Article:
Connecticut’s Judicial Branch warned late Monday that Gov. Dannel. P. Malloy’s latest budget proposal would force the branch to increase layoffs by at least 600, losing one-fifth of all staff.
In a letter to the governor and legislative leaders, Judge Patrick L. Carroll III, the chief court administrator, also warned that, under the governor’s proposal, “every function that we perform, including those that meet both statutory and constitutional responsibilities, will be compromised.”
He added that Malloy’s new anti-recidivism program, Second Chance Society, “would be dramatically reduced” and the budget proposal would force closure of the branch’s Bridgeport Detention Center.
The Democratic governor unveiled a $19.7 billion spending plan Monday for the fiscal year that begins July 1 — his third since early February — in an effort to bring stalled budget negotiations with the legislature to fruition.
Malloy’s budget, which closes a $960 million deficit in 2016-17 finances without raising taxes, imposes deep cuts on most segments of state spending.
It would reduce the salary line item for the Judicial Branch by nearly $57 million from the preliminary 2016-17 budget adopted last June. The court system, which ordered 126 layoffs last month, would need to order “no fewer than an additional 600,” Carroll wrote.
With about 3,700 employees in the entire Judicial Branch, at least one-fifth of the staff would be eliminated, he wrote.
When branch officials announced the 126 layoffs on April 14, they also said plans were being developed to close multiple courthouses, though they didn’t disclose how many or where they are located.
Court officials accept the branch must be part of the solution to the budget woes, Carroll wrote, but the courts the would face a disproportionately heavy burden in the governor’s new plan.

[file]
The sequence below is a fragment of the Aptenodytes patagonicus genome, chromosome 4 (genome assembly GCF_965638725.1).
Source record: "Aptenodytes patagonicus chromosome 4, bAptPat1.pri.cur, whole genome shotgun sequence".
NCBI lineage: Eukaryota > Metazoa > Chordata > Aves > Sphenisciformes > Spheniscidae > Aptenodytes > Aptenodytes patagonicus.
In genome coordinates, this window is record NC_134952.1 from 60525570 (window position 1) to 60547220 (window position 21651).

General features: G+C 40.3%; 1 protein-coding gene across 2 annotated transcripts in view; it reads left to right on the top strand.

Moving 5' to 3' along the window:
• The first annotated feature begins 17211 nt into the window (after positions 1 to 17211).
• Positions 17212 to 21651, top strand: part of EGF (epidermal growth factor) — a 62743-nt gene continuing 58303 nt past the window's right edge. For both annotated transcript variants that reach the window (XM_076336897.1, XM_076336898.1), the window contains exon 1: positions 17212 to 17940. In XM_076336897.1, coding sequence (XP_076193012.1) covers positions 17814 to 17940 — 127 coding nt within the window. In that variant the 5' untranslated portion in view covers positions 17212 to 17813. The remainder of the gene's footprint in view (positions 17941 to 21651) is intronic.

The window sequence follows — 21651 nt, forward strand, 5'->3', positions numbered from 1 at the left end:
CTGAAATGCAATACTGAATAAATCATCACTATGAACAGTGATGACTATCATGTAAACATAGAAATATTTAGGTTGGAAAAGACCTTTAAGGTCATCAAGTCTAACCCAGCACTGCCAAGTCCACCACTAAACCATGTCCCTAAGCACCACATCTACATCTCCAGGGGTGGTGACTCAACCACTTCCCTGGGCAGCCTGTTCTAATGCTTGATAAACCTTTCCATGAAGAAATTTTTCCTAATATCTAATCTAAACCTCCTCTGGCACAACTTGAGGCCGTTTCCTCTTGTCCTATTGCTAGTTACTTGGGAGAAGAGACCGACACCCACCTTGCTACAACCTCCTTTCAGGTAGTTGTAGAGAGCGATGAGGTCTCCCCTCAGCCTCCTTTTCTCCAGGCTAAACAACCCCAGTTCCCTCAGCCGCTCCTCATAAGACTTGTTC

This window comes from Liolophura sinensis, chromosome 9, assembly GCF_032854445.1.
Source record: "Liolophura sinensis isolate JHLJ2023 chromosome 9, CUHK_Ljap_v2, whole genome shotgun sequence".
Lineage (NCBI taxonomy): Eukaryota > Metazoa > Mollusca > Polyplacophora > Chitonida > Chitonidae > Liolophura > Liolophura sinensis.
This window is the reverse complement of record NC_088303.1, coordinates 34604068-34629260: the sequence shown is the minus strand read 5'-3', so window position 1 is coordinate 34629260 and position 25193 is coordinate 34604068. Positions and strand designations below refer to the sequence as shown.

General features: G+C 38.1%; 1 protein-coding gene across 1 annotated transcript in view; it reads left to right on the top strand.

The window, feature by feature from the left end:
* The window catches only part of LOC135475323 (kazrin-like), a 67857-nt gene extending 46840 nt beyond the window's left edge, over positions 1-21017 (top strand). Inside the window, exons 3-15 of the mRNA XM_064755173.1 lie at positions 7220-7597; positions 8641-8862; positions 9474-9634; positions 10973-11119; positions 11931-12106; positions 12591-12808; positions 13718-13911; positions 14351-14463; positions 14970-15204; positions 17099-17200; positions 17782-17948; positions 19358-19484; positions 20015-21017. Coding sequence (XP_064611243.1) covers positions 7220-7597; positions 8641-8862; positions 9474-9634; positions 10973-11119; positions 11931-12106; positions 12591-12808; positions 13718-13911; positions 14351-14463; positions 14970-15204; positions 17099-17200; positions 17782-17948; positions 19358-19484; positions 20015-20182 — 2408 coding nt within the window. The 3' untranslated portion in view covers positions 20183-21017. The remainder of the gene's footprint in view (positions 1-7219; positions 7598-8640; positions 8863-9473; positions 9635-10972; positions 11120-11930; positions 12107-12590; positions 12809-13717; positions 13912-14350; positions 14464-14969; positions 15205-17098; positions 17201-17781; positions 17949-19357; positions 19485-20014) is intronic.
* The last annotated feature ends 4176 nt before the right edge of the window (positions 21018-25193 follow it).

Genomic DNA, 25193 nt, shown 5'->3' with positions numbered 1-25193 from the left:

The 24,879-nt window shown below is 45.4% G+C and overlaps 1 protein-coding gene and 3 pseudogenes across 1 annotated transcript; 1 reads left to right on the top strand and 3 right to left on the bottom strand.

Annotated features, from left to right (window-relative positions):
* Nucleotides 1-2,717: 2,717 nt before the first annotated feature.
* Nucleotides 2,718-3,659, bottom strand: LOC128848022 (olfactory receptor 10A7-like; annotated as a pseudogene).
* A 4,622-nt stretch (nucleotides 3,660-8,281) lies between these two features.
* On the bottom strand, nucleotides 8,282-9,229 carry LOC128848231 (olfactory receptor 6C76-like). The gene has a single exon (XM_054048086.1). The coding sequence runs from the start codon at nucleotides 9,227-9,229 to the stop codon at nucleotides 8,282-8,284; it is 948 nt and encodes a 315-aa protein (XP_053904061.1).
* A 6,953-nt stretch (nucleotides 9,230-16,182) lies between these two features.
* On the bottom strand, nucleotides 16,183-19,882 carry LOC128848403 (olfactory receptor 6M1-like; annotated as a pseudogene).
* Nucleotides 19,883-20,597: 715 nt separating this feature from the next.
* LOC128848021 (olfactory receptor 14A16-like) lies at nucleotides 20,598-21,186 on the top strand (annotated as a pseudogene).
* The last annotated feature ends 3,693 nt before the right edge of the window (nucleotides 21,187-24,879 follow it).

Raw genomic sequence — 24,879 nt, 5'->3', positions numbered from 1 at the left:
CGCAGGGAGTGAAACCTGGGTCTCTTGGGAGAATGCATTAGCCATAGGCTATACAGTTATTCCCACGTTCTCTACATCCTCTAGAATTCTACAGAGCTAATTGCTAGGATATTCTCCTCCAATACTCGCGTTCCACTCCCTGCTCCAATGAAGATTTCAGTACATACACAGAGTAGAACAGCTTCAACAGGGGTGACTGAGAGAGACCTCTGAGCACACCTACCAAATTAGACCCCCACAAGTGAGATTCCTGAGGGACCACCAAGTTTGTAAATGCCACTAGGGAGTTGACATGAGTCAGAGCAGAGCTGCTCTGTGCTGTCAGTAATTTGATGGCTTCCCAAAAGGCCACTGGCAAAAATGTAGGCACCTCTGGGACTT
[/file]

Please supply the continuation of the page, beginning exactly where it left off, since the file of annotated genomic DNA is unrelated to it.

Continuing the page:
Though funding for court personnel represents 3 percent of the entire state budget, it would drop 14.8 percent.
The Malloy administration has said on several occasions this spring that General Fund spending on Judicial Branch personnel grew by almost 10 percent between the 2013 and 2015 fiscal years. The administration did not comment on Carroll’s letter late Monday.
The chief court administrator also questioned whether some of the governor’s proposed cuts would be cost-efficient.
“There is no question that current initiatives that are essential to saving money in the Department of Correction and elsewhere will be gutted,” Carroll wrote, citing various anti-recidivism programs. “In fact, it is impossible to imagine how we could consider undertaking additional responsibilities as part of the Second Chance Society and Raise the Age initiatives because the very staff responsible for their implementation would be dramatically reduced.”